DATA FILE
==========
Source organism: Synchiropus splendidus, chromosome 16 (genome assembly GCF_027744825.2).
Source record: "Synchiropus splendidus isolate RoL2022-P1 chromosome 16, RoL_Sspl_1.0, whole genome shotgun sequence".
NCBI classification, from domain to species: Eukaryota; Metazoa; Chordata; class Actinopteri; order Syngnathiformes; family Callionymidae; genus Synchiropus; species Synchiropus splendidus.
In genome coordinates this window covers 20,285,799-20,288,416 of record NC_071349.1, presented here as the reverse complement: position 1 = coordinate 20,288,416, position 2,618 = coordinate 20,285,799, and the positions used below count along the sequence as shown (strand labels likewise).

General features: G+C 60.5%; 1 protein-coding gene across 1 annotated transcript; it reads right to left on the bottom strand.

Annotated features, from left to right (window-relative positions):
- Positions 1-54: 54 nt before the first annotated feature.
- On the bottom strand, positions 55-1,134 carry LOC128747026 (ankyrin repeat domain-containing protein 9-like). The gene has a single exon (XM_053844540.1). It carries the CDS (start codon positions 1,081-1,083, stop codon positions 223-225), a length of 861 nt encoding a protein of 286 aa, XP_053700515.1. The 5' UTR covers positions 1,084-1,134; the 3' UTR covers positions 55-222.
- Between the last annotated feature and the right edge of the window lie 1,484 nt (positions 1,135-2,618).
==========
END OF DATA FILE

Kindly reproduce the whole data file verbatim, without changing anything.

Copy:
Source organism: Synchiropus splendidus, chromosome 16 (genome assembly GCF_027744825.2).
Source record: "Synchiropus splendidus isolate RoL2022-P1 chromosome 16, RoL_Sspl_1.0, whole genome shotgun sequence".
NCBI classification, from domain to species: Eukaryota; Metazoa; Chordata; class Actinopteri; order Syngnathiformes; family Callionymidae; genus Synchiropus; species Synchiropus splendidus.
In genome coordinates this window covers 20,285,799-20,288,416 of record NC_071349.1, presented here as the reverse complement: position 1 = coordinate 20,288,416, position 2,618 = coordinate 20,285,799, and the positions used below count along the sequence as shown (strand labels likewise).

General features: G+C 60.5%; 1 protein-coding gene across 1 annotated transcript; it reads right to left on the bottom strand.

Annotated features, from left to right (window-relative positions):
- Positions 1-54: 54 nt before the first annotated feature.
- On the bottom strand, positions 55-1,134 carry LOC128747026 (ankyrin repeat domain-containing protein 9-like). The gene has a single exon (XM_053844540.1). It carries the CDS (start codon positions 1,081-1,083, stop codon positions 223-225), a length of 861 nt encoding a protein of 286 aa, XP_053700515.1. The 5' UTR covers positions 1,084-1,134; the 3' UTR covers positions 55-222.
- Between the last annotated feature and the right edge of the window lie 1,484 nt (positions 1,135-2,618).